EVANSVILLE, Ind., April 10 (UPI) -- As African swine fever spreads across Asia, scientists with the U.S. Department of Homeland Security have launched an intensive effort to find a vaccine.
The highly contagious virus kills most of the pigs that become infected. With no vaccine or treatment, economists predict devastating consequences should the disease enter the American herd.
"If it comes to the United States, we would have to close our export markets," said Jim Monroe, a spokesman for the National Pork Producers Council. "That would be catastrophic."
Homeland Security's Science and Technology Directorate teamed up with the U.S. Department of Agriculture shortly after the virus was reported in China to try and create a vaccine.
They've made some progress. So far, their task force has identified two potential vaccine candidates, but say it is far from creating an effective and usable vaccine.
"We've been working on a vaccine for 50 years," said Liz Wagstrom, chief veterinarian at the National Pork Producers Council. "It's a very complex virus. Ordinary viruses produce less than 10 proteins. African swine fever has 150. So there's been a lot of work trying to figure out which of the proteins will create a protective immunity."
The task force is genetically engineering weakened African swine fever viruses one by one, and testing them on pigs to see if they give the animals immunity, according to a DHS news release. The process is slow, as the scientists are not yet able to keep the genetically engineered cells alive for long.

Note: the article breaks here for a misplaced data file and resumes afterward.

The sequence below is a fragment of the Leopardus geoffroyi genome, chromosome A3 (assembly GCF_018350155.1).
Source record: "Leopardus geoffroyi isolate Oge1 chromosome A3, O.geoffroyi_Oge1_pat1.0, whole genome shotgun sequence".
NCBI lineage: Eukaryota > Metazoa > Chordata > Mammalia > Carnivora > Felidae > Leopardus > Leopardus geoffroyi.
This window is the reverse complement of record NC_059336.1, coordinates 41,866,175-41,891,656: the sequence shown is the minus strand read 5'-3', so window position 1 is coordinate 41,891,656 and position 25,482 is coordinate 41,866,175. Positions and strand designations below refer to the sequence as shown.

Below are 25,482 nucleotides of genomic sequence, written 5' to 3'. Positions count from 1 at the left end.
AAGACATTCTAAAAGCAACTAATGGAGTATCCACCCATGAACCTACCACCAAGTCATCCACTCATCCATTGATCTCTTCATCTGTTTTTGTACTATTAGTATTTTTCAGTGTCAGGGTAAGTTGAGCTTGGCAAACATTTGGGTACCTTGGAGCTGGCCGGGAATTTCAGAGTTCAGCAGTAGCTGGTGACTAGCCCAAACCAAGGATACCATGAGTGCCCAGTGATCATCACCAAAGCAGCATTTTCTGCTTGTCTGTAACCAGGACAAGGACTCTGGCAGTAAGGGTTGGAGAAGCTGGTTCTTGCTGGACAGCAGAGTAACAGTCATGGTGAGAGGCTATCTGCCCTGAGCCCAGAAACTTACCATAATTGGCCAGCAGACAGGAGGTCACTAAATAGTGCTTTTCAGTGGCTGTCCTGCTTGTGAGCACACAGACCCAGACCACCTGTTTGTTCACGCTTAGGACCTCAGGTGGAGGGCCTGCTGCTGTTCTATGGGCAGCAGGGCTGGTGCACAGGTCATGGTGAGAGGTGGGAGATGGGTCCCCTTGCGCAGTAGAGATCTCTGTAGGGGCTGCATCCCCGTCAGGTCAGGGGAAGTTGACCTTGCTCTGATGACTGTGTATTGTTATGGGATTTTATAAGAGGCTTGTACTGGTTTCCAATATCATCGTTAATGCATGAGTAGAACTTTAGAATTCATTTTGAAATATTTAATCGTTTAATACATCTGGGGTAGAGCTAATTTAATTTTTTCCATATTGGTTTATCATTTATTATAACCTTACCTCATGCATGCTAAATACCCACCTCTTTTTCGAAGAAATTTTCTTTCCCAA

"We need a better method," Luis Rodriguez, research leader of the USDA Agricultural Research Service's Foreign Animal Disease Research Unit, who is leading the vaccine development task force, said in a statement.
In the meantime, the USDA is also working with Customs and Border Protection to increase security at the border to stop infected pork products from entering the country.
"We understand the grave concern about the ASF situation overseas," Greg Ibach, the USDA's undersecretary for marketing and regulatory programs, said in a statement.
The disease first emerged in Africa in the 1920s and has since spread through parts of Europe and now Asia. China, which maintains roughly half the world's hog population, reported its first case last August. The virus has since spread to most of China's provinces, and has spilled into neighboring countries.
The virus does not infect humans.
The only option for containing the disease is to cull the animals. But that strategy is having limited success. The virus is hearty, and can survive on surfaces, in ticks, and in meat -- even after it is cooked.
"I heard a story about a producer who had to cull his pigs, and he cleaned everything as best he could, and waited a few months then brought in new pigs," said Michael Nepveux, an economist at the American Farm Bureau Federation. "They got sick again. This disease is really hard to get rid of."
Experts predict the epidemic will continue to worsen in Asia. And the more prevalent it becomes, the higher the likelihood the virus could penetrate America's borders.